Farmers, senator debate use of Birds Point Levee


Reporter - Kendall Downing

MISSISSIPPI COUNTY, MO. - Thursday marks two years since the U.S. Army Corps of Engineers intentionally breached the Birds Point Levee in Mississippi County, Missouri to relieve pressure on the flood wall surrounding Cairo, Illinois.

The levee has only been blown up twice in its history:  in 1937 and 2011.

That most recent breach flooded more than 130,000 acres of Missouri farmland, some of the most fertile in the state.

The Army Corps blew the levee in three different spots. Work to repair it has been ongoing since that time.

Most of the repair work is complete, but questions still remain about the decision by the Army Corps.

Farmers insist the floodway did not work as it was supposed to, and portions of the levee should never be breached again.

U.S. Senator Roy Blunt got an earful Wednesday from farmers during a tour of the three explosion sites on the Birds Point Levee.

Glenn Ault, Junior is one of the farmers speaking his mind.

"We've seen it happen. It does not work, and it will never work," said Ault.

Ault said the second blast didn't do what it was supposed to. The Army Corps acknowledges the explosives didn't fully open the levee at that spot and created a smaller gap instead.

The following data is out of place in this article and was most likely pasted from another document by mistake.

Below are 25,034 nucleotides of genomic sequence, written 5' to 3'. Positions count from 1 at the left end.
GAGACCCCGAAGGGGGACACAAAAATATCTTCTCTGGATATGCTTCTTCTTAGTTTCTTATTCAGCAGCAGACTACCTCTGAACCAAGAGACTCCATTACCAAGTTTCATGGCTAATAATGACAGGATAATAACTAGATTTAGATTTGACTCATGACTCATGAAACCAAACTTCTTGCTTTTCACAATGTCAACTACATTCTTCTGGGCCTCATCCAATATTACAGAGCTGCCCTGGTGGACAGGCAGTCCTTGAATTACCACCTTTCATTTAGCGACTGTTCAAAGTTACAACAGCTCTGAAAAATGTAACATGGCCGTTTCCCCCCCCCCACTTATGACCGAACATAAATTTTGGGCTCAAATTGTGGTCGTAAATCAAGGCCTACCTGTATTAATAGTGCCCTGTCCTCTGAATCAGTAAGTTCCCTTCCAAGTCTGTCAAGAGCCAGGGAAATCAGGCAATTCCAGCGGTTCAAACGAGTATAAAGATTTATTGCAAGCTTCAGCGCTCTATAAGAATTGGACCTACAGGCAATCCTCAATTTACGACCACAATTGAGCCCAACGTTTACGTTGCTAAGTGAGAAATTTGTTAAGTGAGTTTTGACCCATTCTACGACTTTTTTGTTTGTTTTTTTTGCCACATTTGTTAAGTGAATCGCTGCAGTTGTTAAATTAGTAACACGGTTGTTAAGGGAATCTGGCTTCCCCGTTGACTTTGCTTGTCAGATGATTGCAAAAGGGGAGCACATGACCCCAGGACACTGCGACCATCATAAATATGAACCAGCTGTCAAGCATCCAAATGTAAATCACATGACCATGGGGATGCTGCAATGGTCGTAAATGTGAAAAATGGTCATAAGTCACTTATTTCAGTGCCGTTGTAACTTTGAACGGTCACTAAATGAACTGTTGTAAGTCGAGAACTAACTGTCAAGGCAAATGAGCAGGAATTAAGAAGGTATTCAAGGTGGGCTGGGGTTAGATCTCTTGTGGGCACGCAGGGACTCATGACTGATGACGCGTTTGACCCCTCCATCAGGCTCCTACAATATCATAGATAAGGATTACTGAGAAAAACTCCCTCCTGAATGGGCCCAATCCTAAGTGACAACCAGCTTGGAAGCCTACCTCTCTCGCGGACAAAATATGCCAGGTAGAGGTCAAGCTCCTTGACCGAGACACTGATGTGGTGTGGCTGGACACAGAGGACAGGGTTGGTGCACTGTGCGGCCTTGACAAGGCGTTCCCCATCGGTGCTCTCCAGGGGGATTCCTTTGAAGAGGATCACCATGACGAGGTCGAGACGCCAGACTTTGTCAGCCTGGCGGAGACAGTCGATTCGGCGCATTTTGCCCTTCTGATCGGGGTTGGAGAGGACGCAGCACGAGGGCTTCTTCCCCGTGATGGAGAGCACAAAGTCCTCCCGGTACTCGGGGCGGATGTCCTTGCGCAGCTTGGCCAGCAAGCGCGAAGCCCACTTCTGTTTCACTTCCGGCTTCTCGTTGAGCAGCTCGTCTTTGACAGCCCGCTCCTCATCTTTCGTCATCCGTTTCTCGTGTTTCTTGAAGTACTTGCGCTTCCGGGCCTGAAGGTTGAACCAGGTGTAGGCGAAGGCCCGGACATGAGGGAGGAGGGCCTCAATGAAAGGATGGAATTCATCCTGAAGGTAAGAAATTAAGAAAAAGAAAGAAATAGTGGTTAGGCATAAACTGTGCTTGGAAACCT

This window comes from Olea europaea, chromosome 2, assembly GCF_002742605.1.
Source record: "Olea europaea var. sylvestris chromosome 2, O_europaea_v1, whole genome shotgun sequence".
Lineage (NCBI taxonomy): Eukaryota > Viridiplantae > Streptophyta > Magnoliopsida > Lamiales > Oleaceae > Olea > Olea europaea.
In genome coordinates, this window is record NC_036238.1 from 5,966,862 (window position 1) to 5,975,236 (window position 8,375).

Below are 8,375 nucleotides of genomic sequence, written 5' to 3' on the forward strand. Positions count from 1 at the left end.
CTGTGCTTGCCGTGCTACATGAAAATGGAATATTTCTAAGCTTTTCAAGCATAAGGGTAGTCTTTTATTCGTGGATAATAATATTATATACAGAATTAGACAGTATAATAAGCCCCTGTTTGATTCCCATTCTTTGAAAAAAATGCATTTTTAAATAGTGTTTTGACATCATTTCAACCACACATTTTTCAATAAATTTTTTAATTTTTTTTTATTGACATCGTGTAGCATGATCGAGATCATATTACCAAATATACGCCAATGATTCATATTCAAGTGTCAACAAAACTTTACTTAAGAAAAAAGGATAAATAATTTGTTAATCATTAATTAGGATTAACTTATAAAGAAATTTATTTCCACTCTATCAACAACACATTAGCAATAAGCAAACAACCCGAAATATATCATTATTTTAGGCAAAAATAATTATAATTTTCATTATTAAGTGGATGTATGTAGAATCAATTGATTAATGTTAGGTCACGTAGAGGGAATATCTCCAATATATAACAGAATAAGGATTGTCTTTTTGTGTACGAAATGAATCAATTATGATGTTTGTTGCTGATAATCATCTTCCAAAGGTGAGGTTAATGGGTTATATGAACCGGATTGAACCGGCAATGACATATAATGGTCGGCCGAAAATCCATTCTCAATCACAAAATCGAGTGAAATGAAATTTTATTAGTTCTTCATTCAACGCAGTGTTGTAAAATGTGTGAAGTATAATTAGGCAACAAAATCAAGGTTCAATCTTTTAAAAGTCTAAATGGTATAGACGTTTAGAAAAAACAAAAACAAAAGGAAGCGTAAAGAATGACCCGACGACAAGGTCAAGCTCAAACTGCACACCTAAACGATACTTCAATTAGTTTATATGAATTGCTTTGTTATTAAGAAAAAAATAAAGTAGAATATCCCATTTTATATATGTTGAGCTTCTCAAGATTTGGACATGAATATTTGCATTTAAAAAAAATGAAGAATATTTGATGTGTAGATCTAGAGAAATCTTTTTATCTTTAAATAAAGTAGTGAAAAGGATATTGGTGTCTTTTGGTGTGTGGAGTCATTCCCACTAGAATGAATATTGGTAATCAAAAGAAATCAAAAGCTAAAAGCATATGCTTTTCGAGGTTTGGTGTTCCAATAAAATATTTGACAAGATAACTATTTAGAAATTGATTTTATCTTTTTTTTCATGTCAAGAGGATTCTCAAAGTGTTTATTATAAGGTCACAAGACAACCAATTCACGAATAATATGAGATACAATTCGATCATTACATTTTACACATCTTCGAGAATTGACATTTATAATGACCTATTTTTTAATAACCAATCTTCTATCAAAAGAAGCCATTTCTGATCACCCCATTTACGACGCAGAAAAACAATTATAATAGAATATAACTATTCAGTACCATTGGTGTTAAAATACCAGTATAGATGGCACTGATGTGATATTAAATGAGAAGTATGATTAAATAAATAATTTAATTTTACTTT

"The center crevasse did not operate properly in the 2011 flood," said Jim Bodron, Deputy for Projects and Project Management with the U.S. Army Corps of Engineers, Memphis District.

Bodron said the agency is compiling a list of lessons learned from the flood, and that includes coming up with other ways to use the floodway rather than blasting. But he wouldn’t get into specifics.

"We're developing tools that we can look and analyze conditions," he said.

U.S. Senator Roy Blunt said the converstaion about future use of the floodway is crucial.

"It's an important discussion to have. I'm very sympathetic to the farm families dependent on using the 137,000 acres in the floodway," he said.

He believes the ones who tend this land daily should have more of a say in the operation plan down the line.

"(I'm) asking the corps to seek the input they need from people who understand the floodway better than they do," said Blunt.

The Army Corps revises their operation plan after a major flood. Revisions should be complete this summer.

The Mississippi River Commission must approve that operation plan.

You might remember the commission was in Cape Girardeau for a public meeting back on April 8th. At that time, they said they are prepared to activate the floodway again in the event of a catastrophic flood.